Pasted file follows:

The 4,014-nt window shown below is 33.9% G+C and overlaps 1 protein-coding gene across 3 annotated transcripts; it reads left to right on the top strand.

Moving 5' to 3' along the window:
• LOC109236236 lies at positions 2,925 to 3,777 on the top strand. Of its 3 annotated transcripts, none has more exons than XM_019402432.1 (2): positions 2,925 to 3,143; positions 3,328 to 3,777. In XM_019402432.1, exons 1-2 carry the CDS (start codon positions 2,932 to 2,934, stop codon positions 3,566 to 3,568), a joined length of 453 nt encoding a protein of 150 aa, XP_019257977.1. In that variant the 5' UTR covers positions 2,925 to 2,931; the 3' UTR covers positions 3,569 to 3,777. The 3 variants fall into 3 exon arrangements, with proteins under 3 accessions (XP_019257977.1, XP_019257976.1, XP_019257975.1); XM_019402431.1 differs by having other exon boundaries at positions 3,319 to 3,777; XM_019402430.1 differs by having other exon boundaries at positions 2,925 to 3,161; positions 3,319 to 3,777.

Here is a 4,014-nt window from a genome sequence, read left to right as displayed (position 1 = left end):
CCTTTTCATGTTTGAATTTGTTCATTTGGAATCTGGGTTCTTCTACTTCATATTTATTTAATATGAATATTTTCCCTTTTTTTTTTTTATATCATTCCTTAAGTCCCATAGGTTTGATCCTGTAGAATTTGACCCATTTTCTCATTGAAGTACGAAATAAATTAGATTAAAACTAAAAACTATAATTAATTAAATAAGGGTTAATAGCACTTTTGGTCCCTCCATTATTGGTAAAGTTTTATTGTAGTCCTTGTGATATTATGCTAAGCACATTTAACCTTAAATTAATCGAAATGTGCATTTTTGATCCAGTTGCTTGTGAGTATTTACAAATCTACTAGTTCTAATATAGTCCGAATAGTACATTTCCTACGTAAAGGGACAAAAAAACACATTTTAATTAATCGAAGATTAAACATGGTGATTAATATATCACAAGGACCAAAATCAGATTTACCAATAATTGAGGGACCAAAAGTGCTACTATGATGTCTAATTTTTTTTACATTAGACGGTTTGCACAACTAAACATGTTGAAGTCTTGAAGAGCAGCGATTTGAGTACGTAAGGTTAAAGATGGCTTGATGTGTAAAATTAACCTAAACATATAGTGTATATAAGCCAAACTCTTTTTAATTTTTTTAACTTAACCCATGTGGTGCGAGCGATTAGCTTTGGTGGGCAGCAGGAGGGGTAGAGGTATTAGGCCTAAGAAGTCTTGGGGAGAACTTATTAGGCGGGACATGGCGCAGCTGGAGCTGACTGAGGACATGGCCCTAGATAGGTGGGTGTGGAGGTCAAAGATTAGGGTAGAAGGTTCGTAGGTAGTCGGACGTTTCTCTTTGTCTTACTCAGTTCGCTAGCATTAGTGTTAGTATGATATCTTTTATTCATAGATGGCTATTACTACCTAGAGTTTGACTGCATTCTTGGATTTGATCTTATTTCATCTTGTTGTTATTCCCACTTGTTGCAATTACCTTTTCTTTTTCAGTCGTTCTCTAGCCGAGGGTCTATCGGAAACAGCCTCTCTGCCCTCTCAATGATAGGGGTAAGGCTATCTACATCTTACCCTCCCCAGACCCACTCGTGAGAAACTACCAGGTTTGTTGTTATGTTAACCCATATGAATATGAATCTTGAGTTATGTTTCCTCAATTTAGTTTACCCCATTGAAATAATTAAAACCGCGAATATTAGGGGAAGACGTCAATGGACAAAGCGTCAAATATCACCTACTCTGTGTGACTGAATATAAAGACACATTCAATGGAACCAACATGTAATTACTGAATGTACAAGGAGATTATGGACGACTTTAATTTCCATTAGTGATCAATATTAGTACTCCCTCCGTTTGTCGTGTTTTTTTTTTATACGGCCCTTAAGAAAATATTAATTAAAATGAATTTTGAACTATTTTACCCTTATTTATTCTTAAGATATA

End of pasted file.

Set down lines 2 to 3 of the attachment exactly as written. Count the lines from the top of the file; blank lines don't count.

Moving 5' to 3' along the window:
• LOC109236236 lies at positions 2,925 to 3,777 on the top strand. Of its 3 annotated transcripts, none has more exons than XM_019402432.1 (2): positions 2,925 to 3,143; positions 3,328 to 3,777. In XM_019402432.1, exons 1-2 carry the CDS (start codon positions 2,932 to 2,934, stop codon positions 3,566 to 3,568), a joined length of 453 nt encoding a protein of 150 aa, XP_019257977.1. In that variant the 5' UTR covers positions 2,925 to 2,931; the 3' UTR covers positions 3,569 to 3,777. The 3 variants fall into 3 exon arrangements, with proteins under 3 accessions (XP_019257977.1, XP_019257976.1, XP_019257975.1); XM_019402431.1 differs by having other exon boundaries at positions 3,319 to 3,777; XM_019402430.1 differs by having other exon boundaries at positions 2,925 to 3,161; positions 3,319 to 3,777.